This Florida attorney pops up in our pages often enough to have his own category. We’re only a few months into 2008, but Jack Thompson is already on the shortlist for Lawyer of the Year.
We’re awarding him a second Lawyer of the Day distinction for today’s sanction [PDF] from the Supreme Court of Florida. But we’re placing him in the Hall of Fame, making him ineligible for consideration in the future, out of fairness to competitors.
The court is requiring him to get “qualified counsel” in the Florida Bar’s case against him. The court directs the Clerk of Court to reject any future filings “submitted by John Bruce Thompson, unless signed by a member in good standing of The Florida Bar other than himself.”
In addition to poor judgment in filing coloring books and gay porn with the court, Thompson lacks the the art of sweet talk:
In one of these filings, he references the “children’s picture book for adults” and reiterates that he “sent a pleading chocked full of pictures to illustrate his verbal points, since the Court seemed unable to grasp the words.”
ATL practice pointer: Don’t insult the intelligence of your judges. In writing. In a filing to the court. Also, do not model your legal language on dialogue from the movie Dirty Harry.
In the conclusion to his latest response, Thompson states, “This Court has been foolish indeed. It’s [sic] bizarre, idiotic show cause order indicates that it is not done being foolish. Fine. Enter the order you want. Make my day.”
Florida lawyer Jack Thompson, who is completely crazy somewhat colorful, has surfaced inthesepages before. But he has never been an ATL Lawyer of the Day.
With this post, we officially bestow the honor upon him. From Game Politics:
[T]he Florida Supreme Court alleged [last] week that controversial Miami attorney Jack Thompson has “abused the legal system by submitting numerous frivolous and inappropriate filings in this Court.”…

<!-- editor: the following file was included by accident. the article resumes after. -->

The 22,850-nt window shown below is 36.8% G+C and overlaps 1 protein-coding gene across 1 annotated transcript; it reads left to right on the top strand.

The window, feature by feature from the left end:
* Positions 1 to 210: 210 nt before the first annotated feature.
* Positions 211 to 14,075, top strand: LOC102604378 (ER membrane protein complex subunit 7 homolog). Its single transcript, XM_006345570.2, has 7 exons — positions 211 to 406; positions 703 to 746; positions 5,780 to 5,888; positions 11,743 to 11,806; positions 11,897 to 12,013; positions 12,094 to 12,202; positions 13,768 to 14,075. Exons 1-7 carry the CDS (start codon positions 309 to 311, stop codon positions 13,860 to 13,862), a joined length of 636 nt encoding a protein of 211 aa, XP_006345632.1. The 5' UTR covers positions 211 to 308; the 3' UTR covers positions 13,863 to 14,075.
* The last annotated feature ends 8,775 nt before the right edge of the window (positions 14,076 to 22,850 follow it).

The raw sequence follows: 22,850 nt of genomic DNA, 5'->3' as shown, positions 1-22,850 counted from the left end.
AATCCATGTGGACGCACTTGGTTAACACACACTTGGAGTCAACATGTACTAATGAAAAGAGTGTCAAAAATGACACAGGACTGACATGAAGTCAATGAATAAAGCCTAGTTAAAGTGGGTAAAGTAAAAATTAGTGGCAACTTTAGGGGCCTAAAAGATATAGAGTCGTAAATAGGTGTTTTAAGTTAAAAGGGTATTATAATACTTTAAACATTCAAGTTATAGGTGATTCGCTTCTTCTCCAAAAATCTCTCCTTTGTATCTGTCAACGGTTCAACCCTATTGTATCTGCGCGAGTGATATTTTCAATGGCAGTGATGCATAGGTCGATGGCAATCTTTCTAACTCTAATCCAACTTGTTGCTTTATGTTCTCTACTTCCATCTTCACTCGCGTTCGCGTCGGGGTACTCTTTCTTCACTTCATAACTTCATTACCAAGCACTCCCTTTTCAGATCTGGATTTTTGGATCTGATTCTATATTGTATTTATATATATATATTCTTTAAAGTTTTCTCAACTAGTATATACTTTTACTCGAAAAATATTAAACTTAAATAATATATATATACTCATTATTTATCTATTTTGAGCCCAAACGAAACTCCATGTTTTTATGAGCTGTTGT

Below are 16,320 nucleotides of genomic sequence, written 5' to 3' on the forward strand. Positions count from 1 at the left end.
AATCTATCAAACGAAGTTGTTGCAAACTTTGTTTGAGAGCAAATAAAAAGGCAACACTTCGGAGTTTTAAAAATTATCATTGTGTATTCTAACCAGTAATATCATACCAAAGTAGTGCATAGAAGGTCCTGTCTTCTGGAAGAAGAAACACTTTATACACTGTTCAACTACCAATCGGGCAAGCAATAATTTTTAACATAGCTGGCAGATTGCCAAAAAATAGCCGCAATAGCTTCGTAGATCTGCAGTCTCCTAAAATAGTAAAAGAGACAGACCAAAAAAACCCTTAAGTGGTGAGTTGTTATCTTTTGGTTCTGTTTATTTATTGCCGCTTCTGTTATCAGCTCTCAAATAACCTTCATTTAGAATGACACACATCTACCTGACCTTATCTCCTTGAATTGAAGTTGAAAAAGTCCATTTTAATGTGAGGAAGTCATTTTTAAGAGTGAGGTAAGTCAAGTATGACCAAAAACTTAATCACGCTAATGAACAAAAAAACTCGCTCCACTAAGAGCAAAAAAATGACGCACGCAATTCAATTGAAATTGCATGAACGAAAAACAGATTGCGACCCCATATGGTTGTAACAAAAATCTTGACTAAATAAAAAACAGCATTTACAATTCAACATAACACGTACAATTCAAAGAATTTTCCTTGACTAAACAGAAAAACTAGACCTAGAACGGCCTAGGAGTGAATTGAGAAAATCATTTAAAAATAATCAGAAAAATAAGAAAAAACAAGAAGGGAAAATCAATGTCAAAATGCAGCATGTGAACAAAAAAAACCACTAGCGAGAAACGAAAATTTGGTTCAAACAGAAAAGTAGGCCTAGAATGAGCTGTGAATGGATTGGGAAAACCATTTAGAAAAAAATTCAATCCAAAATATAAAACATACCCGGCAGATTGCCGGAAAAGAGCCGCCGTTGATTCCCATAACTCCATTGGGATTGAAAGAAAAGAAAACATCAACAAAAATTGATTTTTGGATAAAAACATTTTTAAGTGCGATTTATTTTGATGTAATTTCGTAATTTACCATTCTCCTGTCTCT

The Daily Business Review reports that a December document was specifically mentioned in the Court’s show cause order (PDF) to Thompson:
“The court described one of Thompson’s recent filings in detail. [Thompson] dubbed it a ‘children’s picture book for adults,’ interspersing images with text in his motion due to ‘the court’s inability to comprehend’ his arguments.”
Seriously. Check part of the filing out by clicking here (Word document). It sure is purdy, ain’t it?
Despite that order to show cause from the Florida Supremes, Thompson is unrepentant. As he told the Daily Business Review:
I have a right to file anything I want with the court. It is beyond bizarre that they think they can tell me I can’t seek relief. They can deny relief, but they can’t tell me I can’t seek relief.
* He likes ‘em young. [WNBC]
* WSJ Law Blog follows SCOTUS comedy. [WSJ Law Blog]
* More Jack Thompson chicanery. [GamePolitics]
* In keeping with the non-top-tier theme, here’s a Tier 4 that’s moving. [WRAL]
* Sorry, Howard Bashman. [Yahoo!]
When it comes to knowing how to make proper court filings, don’t bother with the FRCP, or even the local rules. Just read ATL.
We tell you everything you need to know. E.g., don’t file an egg with Judge James Muirhead (D.N.H.).
And don’t file gay pornography with Judge Adalberto Jordan (S.D. Fla.). From GamePolitics.com:
That gurgling sound you hear could be Jack Thompson’s legal career swirling down the ‘loo.
The frequent video game critic, already facing professional misconduct charges from the Florida Bar which could see him stripped of his license to practice law, has outraged a U.S. District Court judge by including images of men having sex in a document filed with the court last week.
What was he thinking? And no, the gay porn was not essential to the case (as it might have been in, say, an obscenity prosecution arising out of said porn).
More details — if you want them — after the jump.
Here at Above the Law, we’re not all about silliness. We have a serious and more practical side, too.
Last month, in honor of fall recruiting season, we shared with you our Top Ten Interview Tips. This is what’s known in the trade as “service journalism,” or what U.S. News and World Report calls “news you can use.”
We now bring you the first post in an occasional series of ATL Practice Pointers. You’ve landed the legal job of your dreams. Now, what do you have to do in order to keep it?
Today’s tip is about being a good loser. Even the most talented attorneys lose sometimes. Superstar litigator David Boies, for example, lost a little case called Bush v. Gore. So what’s the best way to handle professional setbacks? Practice Pointer #1: Don’t send the judge nasty, ad hominem letters after he renders a decision against you.